Expert 3D: medical imaging training combines artificial intelligence and 3D printing
Additive manufacturing has a key role to play in the medical sector, whether for surgery, dentistry, orthopaedics, etc. It must be said that it offers many benefits to doctors, who, using this technology, are able adapt devices to patients, offering them a solution that is as close as possible to patients’ needs. The private hospital Sant Joan de Déu in Spain, is a good example of using additive manufacturing successfully in the medical sector. For this reason, it has launched a training for doctors, engineers and technicians, combining artificial intelligence and 3D printing, called Expert 3D. It enables healthcare professionals and people with technical knowledge, interested in health applications to acquire skills in additive manufacturing, medical imaging and AI, so that they can take full advantage of their benefits.
The training offer includes several theoretical modules dedicated to the main aspects such as innovation in image and health, medical imaging, 3D imaging and printing, bioprinting, artificial intelligence and radiomics. The aim is to provide healthcare professionals involved in the post-processing of medical imaging, whether in the clinical or health field or from engineering, with the theoretical and practical knowledge they need to use new imaging technologies for diagnostic purposes. This course was born out of an unprecedented observation, according to the team behind Expert 3D: “We identified the existing gap between technical and clinical knowledge, between medical specialties and engineering, and the need for new courses to form mixed profiles capable of understanding both sides, analysing problems and developing solutions to existing and possibly unmet needs with these new technologies. We did not find solutions that really met this need, which is why we created Expert 3D.”
The importance of new technologies in medical imaging
Today, the various medical imaging techniques make it possible to visualise a patient’s anatomy, metabolism and physiology. However, the rise of additive manufacturing in the medical sector has made it possible to move from virtual to reality: it is now possible to print an anatomical model before going to the operating theatre, for example, or to create a physical model of a tumour, or to design tools to support surgery in order to understand it better. Today’s technologies are more precise, more realistic, and offer better visualisation of the human body. They make it possible to reduce surgery times but also to improve the learning phase for new medical students.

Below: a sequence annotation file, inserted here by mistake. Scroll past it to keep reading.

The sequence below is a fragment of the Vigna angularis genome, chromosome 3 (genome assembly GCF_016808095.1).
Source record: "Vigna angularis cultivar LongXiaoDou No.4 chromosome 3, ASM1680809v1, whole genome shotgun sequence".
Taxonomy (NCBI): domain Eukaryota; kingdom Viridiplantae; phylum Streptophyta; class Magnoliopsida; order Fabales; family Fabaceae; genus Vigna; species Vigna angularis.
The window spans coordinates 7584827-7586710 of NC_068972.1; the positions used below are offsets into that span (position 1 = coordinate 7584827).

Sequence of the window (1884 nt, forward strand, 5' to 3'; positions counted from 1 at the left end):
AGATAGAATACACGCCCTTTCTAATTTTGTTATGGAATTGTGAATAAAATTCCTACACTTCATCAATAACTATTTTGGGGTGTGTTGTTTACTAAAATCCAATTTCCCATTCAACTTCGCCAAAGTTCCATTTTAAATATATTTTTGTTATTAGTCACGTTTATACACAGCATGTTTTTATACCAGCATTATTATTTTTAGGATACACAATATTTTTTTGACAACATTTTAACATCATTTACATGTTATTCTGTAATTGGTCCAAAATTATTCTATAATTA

However, many doctors do not yet know the full potential of additive manufacturing. In addition to the change it is representing in operating rooms and surgery planning, other innovations are being developed that impact on the medical imaging and health ecosystem. The bioprinting or quantification of imaging is a clear example. Arnau Valls, one of the directors of Expert 3D, explains: “The professionals of the future will need new skills to adapt to the new working model and continuing education will be essential in our lives. This is why it is essential to know the possibilities of these new technologies and how to use them.“
The training offered by Expert 3D also focuses on artificial intelligence, a technology which is slower to be adopted in hospitals, but which proves to be very useful for automating processes. By combining AI and 3D printing, doctors will be able to provide better care, find tailor-made solutions quickly and improve diagnosis in general.
Expert 3D facilitates the transition to personalised medicine
In 2019, the training was launched in Barcelona and Coimbra in Portugal for 65 students of 11 different nationalities – mainly engineers, surgeons and imaging professionals. The results are already remarkable, and several of the students’ centres have started to apply their knowledge: for example, in Coimbra Hospital (CHUC) they planned their first cases of 3D oncological surgery, and in Uruguay Hospital they created a 3D unit of the radiology service. Arnau Valls adds: “The student profile is transversal, our training is aimed at all types of clinical profiles (radiologists, imaging technicians, surgeons, doctors interested in these technologies, etc.) as well as technicians (biomedical engineers, industrial engineers, telecommunications engineers, bioinformaticians, designers, etc.) interested in the clinical application of additive manufacturing, AI and radiomics. Knowing the added value of these technologies and being able to directly apply this knowledge in the daily life of hospitals or research centres from the time the course is completed are the objectives we set.“
Expert 3D should therefore enable a better understanding of medical imaging and thus improve tomorrow’s medicine by moving towards hyper-customisation of medical treatments and devices. The next courses will be held in Barcelona, Naples, Heidelberg and Riga and will begin in a few days, virtually, maintaining the format of theoretical and practical classes where, through real cases, students will work with post-processing tools of the image of the future. This year you can find all the dates and more on prices HERE.
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